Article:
The footage of surfing featured on Mark Burnett's "Boarding House: North Shore" may be somewhat less breathtaking, but the show gives you a good sense of how difficult and luck-based surfing competitions can be. Burnett, the man behind both "Eco-Challenge" and "Survivor," invited a gaggle of competitive surfers to live together while competing in the Vans Triple Crown, offering a closer look - a much, much closer look, in fact - at the strange lives and habits of pro surfers.

While the series, which recently concluded on the WB, may have provided a little less drama than its producer had hoped, it certainly reflected the easy-going nature of surf culture. Despite the fact that the housemates were competing against each other regularly, they remained mellow and unassuming in their interactions. When the women of the house came home late after a night on the town and woke up Damien Hobgood, who had a competition first thing in the morning, you expected him to lose his cool completely. Instead, he quietly told them that the chairs were making noise on the floor above him, and if they could just not move the chairs, that would be better. Later, when a hotel tried to charge Holly Beck's credit card for a rug that Veronica Kay and her friends stained, Holly laughed it off, then calmly called her dad for legal advice. In contrast to the harpies of "Paradise Hotel" who backstab, weep openly, and connive like junior high school kids despite the fact that they have nothing to do but work on their tans and suck down strong drinks, the stars of "Boarding House" downplayed every conflict and shrugged off every disappointment. Of course, notorious hothead and surfing legend Sunny Garcia had to bring a little drama to the picture. Whether pausing briefly to confront those who dare flirt with his girlfriend or unexpectedly walloping those who drop in on his wave, his style of smacking people upside the head quickly became a familiar sight. While such behavior was predictable, coming from the highest profile surfer and most volatile personality in the house, Sunny certianly saved the series from an utterly placid fate.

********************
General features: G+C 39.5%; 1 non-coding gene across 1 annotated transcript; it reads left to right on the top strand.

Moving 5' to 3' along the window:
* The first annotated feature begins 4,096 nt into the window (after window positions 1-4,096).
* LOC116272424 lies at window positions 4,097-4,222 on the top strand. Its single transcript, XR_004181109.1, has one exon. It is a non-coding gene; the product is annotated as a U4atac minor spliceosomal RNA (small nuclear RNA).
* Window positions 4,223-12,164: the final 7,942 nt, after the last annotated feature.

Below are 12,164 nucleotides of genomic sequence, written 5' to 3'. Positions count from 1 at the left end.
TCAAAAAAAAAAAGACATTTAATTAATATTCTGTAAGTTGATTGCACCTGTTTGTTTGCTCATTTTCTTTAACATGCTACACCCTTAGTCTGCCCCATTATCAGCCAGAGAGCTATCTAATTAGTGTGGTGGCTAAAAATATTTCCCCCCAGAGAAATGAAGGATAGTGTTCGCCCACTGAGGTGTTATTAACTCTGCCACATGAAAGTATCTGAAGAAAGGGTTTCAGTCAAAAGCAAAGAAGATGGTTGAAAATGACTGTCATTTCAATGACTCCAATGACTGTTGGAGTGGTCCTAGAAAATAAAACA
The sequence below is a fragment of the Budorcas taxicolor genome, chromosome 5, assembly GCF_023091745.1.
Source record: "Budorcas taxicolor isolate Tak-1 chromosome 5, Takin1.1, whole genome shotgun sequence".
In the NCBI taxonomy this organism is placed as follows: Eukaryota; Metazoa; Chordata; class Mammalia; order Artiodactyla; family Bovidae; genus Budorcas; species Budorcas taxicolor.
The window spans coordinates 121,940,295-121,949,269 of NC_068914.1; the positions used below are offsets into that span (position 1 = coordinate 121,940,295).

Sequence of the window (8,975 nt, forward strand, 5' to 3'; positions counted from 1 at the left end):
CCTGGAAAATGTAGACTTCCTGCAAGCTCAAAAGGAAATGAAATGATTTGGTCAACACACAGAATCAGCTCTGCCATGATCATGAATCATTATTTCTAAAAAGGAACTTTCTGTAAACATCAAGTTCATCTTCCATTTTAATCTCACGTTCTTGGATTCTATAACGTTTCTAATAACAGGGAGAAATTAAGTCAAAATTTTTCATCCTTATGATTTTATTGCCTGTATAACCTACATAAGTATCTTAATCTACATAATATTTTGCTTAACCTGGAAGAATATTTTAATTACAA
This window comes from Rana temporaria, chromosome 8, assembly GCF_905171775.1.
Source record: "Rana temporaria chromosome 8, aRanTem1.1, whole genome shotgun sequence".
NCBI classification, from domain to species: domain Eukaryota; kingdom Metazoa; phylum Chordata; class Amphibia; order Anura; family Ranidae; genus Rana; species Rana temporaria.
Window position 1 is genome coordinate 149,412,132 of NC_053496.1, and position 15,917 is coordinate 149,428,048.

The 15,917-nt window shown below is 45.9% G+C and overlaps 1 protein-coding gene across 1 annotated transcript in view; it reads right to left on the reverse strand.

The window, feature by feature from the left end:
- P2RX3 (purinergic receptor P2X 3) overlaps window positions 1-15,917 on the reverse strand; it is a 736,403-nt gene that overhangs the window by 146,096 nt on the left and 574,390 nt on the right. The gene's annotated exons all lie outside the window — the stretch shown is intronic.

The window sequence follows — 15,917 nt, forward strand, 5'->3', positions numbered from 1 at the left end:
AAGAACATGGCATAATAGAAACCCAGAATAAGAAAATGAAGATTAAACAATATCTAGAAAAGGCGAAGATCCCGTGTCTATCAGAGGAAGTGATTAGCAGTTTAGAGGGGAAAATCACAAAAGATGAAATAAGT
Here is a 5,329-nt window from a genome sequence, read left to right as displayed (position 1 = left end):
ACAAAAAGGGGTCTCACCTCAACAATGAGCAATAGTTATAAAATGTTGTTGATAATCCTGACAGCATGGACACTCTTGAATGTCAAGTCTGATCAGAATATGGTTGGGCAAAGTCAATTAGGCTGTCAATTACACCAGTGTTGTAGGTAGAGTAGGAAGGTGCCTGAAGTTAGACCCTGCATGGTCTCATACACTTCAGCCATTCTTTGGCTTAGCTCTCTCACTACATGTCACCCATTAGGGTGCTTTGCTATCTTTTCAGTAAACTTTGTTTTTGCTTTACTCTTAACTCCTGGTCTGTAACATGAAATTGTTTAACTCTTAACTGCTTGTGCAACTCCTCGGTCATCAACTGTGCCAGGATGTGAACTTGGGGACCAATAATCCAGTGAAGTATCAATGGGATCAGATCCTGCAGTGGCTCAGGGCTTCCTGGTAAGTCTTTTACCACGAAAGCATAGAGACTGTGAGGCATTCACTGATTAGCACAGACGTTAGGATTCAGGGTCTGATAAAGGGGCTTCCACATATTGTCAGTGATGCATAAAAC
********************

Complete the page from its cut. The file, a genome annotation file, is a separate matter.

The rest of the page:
Still, even the most explosive interactions were summed up with that concise surfer style of wisdom. When Danny Fuller witnessed one surfer smacking another surfer in the head on the beach, he remarked calmly, "Basically, you don't drop in, you know? Guys' lives are at risk. Gotta make examples."

The relaxed optimism of the women of "Boarding House" was particularly impressive. Not only are these women fearless and incredibly low key, but they're utterly unfazed by the stuff that women on all the other reality shows whine about around the clock. No matter how many times the producers tried to drum up a catfight between Holly and Veronica -- Holly doesn't party! Veronica parties all the time! Holly works hard! Veronica blows stuff off! -- there was no real drama because the two women were consistently honest with each other. And, in one of my favorite moments, Holly explained to the two other women in the house how inconvenient she found it to have a boyfriend, even though she still cared about hers. "I'm over having a boyfriend, but I love him," she explained, as the others nodded understandingly. In that moment, they almost made up for the countless boy-crazy offenses of "The Bachelor," "Joe Millionaire," and "For Love or Money" combined.

Not surprisingly, MTV's "Surf Girls" featured young women who are a little pettier and more emotionally explosive than their older, more established "Boarding House" counterparts. Throughout the season, they talked a lot of smack behind each other's backs and a few broke down in tears over some aspect of the competition. But when you consider how young these women are, and that they're braving everything from reef poisoning to tow-in surfing on monster waves, their confidence is pretty remarkable. At least they aren't having flashbacks of being drilled into the reef over and over again like poor Anne Marie, the heroine of last year's ultra-repetitive "Blue Crush."